THE LAST EXORCISM/THE HAUNTING OF BATES HOTEL: A DOUBLE BILL OF GRISLY HORROR FILM REVIEWS BY SANDRA HARRIS. ©

LastExorcismInterviewLeadTHE LAST EXORCISM and THE HAUNTING OF BATES HOTEL: A DOUBLE BILL OF GRISLY HORROR FILM REVIEWS BY SANDRA HARRIS. ©

THE LAST EXORCISM. (2010) DIRECTED BY DANIEL STAMM. PRODUCED BY ELI ROTH. STARRING PATRICK FABIAN, ASHLEY BELL, CALEB LANDRY JONES AND LOUIS HERTHUM.

THE HAUNTING OF BATES HOTEL. (2012) DIRECTED BY BYRON TURK. STARRING JEAN LOUISE O’SULLIVAN, DANTE ZUCCA AND ZACHARY FLETCHER.

I bought both of these films to watch over the recent Saint Patrick’s Day holiday weekend here in Oireland, hence the double review today. While I always enjoy watching horror that’s new to me, however ropey, I must confess that I found one of these films to be possibly the worst horror film I’ve ever seen, while the other one baffled me at first but grew to be a strong finisher. Want to know which one is which? Stay tuned and I promise to tell all…!

Well, here I am telling all as promised, haha. I’ll start with THE HAUNTING OF BATES HOTEL. Being as I am a lifelong fan of Alfred Hitchcock’s legendary horror film PSYCHO  (1960) and the book by Robert Bloch from which it derived, I admit I bought this film for the PSYCHO connection and also for the cover of the DVD box.

The cover features a building not unlike the home that Norman Bates shared with his ‘Mother.’ In an upstairs window, a woman is clearly silhouetted holding a knife. To my eternal disgust, THE HAUNTING OF BATES MOTEL has about as much to do with PSYCHO as GLENGARRY GLEN ROSS has to do with crocheting and needlework. I was deeply, deeply disappointed.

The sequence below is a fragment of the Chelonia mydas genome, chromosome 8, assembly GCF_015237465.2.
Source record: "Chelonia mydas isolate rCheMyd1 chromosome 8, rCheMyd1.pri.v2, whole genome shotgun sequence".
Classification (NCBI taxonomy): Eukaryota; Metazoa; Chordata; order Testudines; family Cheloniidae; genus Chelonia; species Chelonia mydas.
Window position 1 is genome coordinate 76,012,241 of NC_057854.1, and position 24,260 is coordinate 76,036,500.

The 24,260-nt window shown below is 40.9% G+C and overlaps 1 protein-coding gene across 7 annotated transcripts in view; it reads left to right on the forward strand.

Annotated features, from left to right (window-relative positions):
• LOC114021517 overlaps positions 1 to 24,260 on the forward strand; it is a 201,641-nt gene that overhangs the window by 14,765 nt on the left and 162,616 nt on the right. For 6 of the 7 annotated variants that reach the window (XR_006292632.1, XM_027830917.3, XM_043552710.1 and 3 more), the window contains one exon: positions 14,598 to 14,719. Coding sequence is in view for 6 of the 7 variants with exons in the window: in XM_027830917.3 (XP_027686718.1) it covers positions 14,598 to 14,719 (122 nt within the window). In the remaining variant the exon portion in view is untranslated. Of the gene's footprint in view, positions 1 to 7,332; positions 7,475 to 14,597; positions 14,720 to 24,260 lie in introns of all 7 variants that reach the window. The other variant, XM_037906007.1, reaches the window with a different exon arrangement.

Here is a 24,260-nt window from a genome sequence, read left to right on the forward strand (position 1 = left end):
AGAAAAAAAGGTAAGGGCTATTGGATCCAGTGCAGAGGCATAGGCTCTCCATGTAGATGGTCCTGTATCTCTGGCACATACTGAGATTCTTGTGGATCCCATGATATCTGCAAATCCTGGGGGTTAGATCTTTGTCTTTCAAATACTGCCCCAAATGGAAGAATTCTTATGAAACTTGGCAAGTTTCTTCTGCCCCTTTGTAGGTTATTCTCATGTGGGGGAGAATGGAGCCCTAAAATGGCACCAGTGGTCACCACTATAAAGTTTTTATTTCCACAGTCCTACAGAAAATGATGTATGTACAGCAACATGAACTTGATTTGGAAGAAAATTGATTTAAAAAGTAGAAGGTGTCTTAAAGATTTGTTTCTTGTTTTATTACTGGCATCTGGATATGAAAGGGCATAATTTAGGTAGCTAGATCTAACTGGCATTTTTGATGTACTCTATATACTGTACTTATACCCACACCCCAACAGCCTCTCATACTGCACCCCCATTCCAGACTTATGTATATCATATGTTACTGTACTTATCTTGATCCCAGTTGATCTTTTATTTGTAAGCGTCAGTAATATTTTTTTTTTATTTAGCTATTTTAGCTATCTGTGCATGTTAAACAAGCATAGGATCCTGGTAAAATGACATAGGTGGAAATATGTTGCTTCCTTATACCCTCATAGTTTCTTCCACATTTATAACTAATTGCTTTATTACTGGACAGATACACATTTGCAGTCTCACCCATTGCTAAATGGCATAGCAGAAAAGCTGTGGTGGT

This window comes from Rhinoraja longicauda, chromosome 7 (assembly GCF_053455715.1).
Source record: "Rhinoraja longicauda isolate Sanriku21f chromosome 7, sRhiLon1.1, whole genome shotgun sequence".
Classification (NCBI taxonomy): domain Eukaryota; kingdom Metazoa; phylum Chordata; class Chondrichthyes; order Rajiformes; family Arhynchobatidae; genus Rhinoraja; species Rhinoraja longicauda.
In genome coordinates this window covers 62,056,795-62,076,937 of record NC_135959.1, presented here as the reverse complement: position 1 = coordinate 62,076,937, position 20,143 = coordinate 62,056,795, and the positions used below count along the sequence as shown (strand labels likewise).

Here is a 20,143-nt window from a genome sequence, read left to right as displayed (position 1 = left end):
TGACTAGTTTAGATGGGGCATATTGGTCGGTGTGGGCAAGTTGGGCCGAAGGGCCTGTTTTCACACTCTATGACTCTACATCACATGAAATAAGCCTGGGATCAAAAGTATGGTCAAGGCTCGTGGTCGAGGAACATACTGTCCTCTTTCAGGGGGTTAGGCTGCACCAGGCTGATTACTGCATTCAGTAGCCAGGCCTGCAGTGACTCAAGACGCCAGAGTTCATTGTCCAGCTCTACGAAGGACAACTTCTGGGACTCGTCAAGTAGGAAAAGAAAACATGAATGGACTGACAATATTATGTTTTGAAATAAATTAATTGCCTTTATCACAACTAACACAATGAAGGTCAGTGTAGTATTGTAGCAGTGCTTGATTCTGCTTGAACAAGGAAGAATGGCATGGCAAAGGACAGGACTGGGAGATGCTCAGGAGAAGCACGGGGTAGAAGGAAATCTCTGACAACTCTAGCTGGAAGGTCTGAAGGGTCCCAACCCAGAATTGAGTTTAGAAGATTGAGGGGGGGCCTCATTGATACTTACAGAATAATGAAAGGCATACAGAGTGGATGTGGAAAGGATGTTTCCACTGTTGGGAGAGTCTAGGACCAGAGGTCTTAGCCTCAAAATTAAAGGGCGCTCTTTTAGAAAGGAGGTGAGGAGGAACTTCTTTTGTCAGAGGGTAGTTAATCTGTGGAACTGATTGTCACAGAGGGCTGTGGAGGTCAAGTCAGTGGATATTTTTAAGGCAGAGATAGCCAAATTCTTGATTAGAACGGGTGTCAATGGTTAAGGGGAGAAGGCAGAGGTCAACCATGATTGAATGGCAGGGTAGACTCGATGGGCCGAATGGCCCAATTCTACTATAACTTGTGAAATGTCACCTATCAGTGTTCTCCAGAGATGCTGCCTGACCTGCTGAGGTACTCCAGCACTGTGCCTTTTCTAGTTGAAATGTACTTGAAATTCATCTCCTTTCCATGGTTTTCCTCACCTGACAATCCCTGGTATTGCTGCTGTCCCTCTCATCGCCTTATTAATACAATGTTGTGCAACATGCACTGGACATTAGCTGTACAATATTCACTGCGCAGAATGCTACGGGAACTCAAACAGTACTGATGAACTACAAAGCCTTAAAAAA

The film is set in an existing real-life horror attraction called the Bates Motel and Haunted Hayride. It’s situated in rural Pennsylvania on a place called Arasapha Farm and television star Bam Margera is seen advertising the Halloween attraction for real at the film’s outset.

In the film, a beautiful young woman called Agnes Rickover goes to work at this attraction to try to recover from a trauma she experienced there a year ago, namely the death of her best friend Lily (an employee of the attraction’s) who burned horribly on the Haunted Hayride.

People start dying ‘mysteriously’ around the Park pretty much on Agnes’s first shift. She determines to get to the bottom of both Lily’s death and the deaths of the other Park employees also. She enlists the aid of her cute but relectant writer friend Clyde to do this. I don’t want to give too much of the lame ‘plot’ away so I’ll just say this. The ‘who’ is pretty obvious. The ‘why’ is never revealed. I want my tenner back.

THE LAST EXORCISM is much more promising and worthwhile although, again, the DVD box features a scene that’s not even in the movie. Sigh. That always annoys me, even though it happens fairly frequently. At least the film inside was worth the ninety or so minutes of my life.

The Reverend Cotton Marcus, hailing from Baton Rouge, Louisiana and as smug and self-satisfied a character as you’ll find in any film, has been performing exorcisms since he was knee-high to a grasshopper. In this ‘found footage’ supernatural horror film, he admits freely to the public, through a documentary he’s allowing to be filmed about him, that he no longer believes in demons.